BOB GARFIELD: What Vice President Biden uttered on last Sunday’s Meet the Press was initially described as a gaffe, but it wasn’t the typical Biden outbreak of embarrassing candor. This was the truly rare gaffe that changed history. Writer Jason Pargin says, don’t be distracted by that exception. He wants us to be on guard for the run-of-the-mill gaffes that are such a mainstay of election season. And once we see them, he says, for the love of God, ignore them.
Pargin wrote a recent guide for political junkies like himself on how to spot and avoid attention-getting, but let’s just say bogus political headlines, in under ten seconds. First, skip any headline with the word “gaffe” in it. Jason, welcome to the show.
JASON PARGIN: Thank you.
BOB GARFIELD: What is a usual gaffe?
JASON PARGIN: When a politician takes the stage in Cincinnati and says, “Thank you, Cleveland” that’s a gaffe. A gaffe, by definition, is of no consequence but it’s an embarrassing story that will absolutely be on the nightly news that night, it will dominate talk radio. It’s Barack Obama stumbling over a teleprompter and accidentally saying, “There are 57 states in the United States.” Everyone’s heard that. My conservative friends would mock me with that, “Oh, you voted for this guy, he thinks there are 57 states in the country. Deep down, everyone knows it really means nothing.
BOB GARFIELD: And the reason you're a national hero, in my view, is because you have told us what headlines we can just stop at. A gaffe in the headline is one. Another is [LAUGHS] any headline ending in a question mark.
JASON PARGIN: Basically, a news story that the outlet thought was so questionable that they just went ahead and marked it as such. It basically gives them a blank check to put anything out there, ‘cause even innocuous ones like, “Is the World Headed for Economic Collapse?” question mark. Even then, that lets them write the story so that they don’t actually have to tell you the one thing that you really want to know. [LAUGHS] Is it? Let me know. I’ll buy canned food and, and bibles and I would move into the mountains. But you need to let me know that.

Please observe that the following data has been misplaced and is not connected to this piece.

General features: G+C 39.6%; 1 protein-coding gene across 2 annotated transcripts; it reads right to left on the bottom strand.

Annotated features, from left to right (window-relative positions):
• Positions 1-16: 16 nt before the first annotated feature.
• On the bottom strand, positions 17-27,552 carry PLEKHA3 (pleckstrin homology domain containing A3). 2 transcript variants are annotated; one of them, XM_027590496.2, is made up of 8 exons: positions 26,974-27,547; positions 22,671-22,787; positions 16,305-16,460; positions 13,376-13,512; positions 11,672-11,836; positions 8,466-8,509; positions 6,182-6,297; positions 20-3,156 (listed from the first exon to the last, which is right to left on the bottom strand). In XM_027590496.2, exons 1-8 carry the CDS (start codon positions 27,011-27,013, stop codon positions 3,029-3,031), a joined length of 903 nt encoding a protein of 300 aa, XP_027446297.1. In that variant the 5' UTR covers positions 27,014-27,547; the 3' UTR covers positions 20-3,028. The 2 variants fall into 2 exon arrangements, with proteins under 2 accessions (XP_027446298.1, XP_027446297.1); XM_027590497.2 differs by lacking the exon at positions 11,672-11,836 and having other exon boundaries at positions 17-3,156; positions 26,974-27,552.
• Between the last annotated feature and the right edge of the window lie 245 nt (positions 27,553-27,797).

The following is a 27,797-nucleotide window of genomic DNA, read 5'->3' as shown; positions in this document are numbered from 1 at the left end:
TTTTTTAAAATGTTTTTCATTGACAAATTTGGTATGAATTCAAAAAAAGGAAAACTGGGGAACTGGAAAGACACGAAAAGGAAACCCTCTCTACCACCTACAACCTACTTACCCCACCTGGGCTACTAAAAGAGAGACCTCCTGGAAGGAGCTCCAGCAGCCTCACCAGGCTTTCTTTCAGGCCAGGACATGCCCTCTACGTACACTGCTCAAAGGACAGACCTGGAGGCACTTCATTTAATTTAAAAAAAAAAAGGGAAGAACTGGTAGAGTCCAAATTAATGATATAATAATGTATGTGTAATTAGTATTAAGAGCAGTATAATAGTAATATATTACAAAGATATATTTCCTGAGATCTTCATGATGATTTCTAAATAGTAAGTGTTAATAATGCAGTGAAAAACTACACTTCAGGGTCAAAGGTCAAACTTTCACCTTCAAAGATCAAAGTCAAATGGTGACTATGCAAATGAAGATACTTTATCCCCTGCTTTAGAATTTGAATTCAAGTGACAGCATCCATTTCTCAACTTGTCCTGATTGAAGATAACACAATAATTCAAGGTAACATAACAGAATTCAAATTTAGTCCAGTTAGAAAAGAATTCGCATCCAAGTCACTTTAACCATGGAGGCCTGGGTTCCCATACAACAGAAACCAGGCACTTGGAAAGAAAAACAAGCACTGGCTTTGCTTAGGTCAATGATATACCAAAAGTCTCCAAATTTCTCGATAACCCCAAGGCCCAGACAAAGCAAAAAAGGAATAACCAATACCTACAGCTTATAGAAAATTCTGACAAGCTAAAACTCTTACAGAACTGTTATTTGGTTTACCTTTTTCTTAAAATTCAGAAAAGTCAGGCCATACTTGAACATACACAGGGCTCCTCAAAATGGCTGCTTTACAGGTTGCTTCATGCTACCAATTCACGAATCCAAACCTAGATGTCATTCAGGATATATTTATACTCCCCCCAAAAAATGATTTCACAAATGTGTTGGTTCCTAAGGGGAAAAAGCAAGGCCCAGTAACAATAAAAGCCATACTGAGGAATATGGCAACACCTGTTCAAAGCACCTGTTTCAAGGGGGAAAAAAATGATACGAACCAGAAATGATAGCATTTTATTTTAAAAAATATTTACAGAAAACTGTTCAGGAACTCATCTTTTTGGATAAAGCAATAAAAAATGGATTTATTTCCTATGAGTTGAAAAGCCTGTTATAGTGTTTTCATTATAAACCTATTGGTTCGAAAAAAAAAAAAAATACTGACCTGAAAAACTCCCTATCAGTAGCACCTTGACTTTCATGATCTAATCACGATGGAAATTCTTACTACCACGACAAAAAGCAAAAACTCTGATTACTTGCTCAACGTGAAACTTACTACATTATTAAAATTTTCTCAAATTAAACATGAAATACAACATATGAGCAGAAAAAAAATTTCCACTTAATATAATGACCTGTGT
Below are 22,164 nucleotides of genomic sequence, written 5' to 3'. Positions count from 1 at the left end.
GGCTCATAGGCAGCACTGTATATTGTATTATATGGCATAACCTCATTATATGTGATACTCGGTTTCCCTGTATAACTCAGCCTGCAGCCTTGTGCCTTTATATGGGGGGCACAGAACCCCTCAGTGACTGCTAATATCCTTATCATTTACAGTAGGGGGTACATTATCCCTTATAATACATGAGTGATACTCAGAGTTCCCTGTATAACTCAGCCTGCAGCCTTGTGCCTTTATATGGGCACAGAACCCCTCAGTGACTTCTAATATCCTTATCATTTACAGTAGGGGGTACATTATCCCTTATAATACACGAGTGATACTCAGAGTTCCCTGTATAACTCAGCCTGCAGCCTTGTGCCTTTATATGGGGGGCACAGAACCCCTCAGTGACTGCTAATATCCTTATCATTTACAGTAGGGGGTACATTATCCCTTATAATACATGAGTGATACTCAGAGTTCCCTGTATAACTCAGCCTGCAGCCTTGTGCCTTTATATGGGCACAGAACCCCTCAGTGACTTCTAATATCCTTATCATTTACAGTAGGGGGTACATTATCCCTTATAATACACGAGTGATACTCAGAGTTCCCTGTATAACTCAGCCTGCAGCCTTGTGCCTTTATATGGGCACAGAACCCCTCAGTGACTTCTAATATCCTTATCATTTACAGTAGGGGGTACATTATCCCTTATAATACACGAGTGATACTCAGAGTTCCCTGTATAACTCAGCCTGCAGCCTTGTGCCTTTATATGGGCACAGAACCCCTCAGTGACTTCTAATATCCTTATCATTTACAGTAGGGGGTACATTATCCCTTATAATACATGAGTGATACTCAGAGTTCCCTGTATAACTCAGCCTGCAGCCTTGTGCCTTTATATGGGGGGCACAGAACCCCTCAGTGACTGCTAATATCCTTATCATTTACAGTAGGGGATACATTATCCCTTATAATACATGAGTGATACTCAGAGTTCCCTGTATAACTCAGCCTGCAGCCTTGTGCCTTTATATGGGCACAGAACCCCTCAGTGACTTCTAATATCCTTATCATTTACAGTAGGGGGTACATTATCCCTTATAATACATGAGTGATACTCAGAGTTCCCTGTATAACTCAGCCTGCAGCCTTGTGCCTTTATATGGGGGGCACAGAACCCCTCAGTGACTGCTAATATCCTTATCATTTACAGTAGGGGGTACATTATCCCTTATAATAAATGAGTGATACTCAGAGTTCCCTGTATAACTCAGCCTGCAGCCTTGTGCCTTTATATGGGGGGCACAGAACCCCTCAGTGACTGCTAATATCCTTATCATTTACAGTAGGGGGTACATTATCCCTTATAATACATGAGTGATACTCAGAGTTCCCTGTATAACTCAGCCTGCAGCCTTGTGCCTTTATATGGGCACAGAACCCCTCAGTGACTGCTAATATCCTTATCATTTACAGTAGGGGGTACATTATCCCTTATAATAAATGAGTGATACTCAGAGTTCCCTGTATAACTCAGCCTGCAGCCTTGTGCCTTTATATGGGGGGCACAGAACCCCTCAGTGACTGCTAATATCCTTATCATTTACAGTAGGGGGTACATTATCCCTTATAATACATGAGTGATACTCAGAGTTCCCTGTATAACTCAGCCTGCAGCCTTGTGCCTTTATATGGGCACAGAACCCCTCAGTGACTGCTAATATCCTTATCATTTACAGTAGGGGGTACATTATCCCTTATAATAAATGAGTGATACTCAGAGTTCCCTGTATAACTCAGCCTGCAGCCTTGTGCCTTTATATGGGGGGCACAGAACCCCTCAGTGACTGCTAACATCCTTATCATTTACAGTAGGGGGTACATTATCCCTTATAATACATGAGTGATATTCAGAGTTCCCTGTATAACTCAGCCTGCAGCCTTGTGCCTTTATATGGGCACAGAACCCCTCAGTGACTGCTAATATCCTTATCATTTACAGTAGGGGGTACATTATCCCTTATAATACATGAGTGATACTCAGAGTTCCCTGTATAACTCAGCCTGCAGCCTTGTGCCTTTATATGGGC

But instead, it gives an excuse to write a content-free story, and they don’t have to stand behind it because they – they were just asking.
BOB GARFIELD: Next on your list, the word “blast.” So-and-so blasts so-and-so for statement on such-and-such.
JASON PARGIN: Yes. Again, completely inconsequential in the long run. Mitt Romney blasting the President’s new economic plan is not news. He’s repeating the exact same thing that he’s going to be saying from now until Election Day. But if he thoughtfully deconstructs it, that apparently doesn’t make a headline that anyone would want to click on but if he blasts it or if he eviscerates it, whatever ridiculous hyperbole they want to put to describe criticism of policy, that apparently is the only thing that will get people to click on it. But it winds up putting the focus entirely on the fight.
BOB GARFIELD: Now, there’s a surprise in your list, words that you can stop at and read no farther - lawmaker. Lawmaker? Why that?
JASON PARGIN: This is probably the most insidious one but there’s a specific type of headline in a news story where they will pick out some very, very low-ranking member of the opposing party, where they have said something stupid, so, for instance, a state senator. There are states that have more than 300 legislators, in some cases, elected with as few as 2,000 votes or fewer. They have effectively no power, but they do have the ability to go in front of a microphone and say incredibly stupid things.
When some lawmaker from Tennessee says something incredibly insensitive about rape or about race or about immigration, all of the blogs, all of the pundits on the other side will say well, see, see? That’s what the Republicans think about these issues. Of course, that’s not true. It can be a pundit, it can be anybody who you can tar the entire other side with; that narrative trickles out in the form of something Ted Nugent said.
BOB GARFIELD: [LAUGHS] And finally, you think the term “a blow to” is just as execrable and anti-democratic as they come.
JASON PARGIN: Yes. For instance, the Supreme Court, during the questioning about health care, really made it sound like they were leaning against it. In headline after headline after headline is oh, this would be such a blow to Obama. And it’s like we’re talking about a 10 trillion-dollar [LAUGHS] piece of legislation that affects probably every American. The idea that that would get boiled down to - oh, this is a huge blow to the administration - is almost insulting.
BOB GARFIELD: You mean, because it reduces to a matter of petty politics an issue that is, is so vast for the economy and for the body politic? Is, is that what you're getting’ at?
JASON PARGIN: Yeah, I mean, this impacts you. Taking something like the biggest Supreme Court decision coming up in a generation and boilin’ it down to it only matters to this one man is crazy.
BOB GARFIELD: Jason, I’m about to thank you and back announce you, and when I do that the listeners will learn your affiliation. You're the first from your news organization ever to appear on this show. Jason Pargin, writing under the name David Wong, is a senior editor for Cracked.com.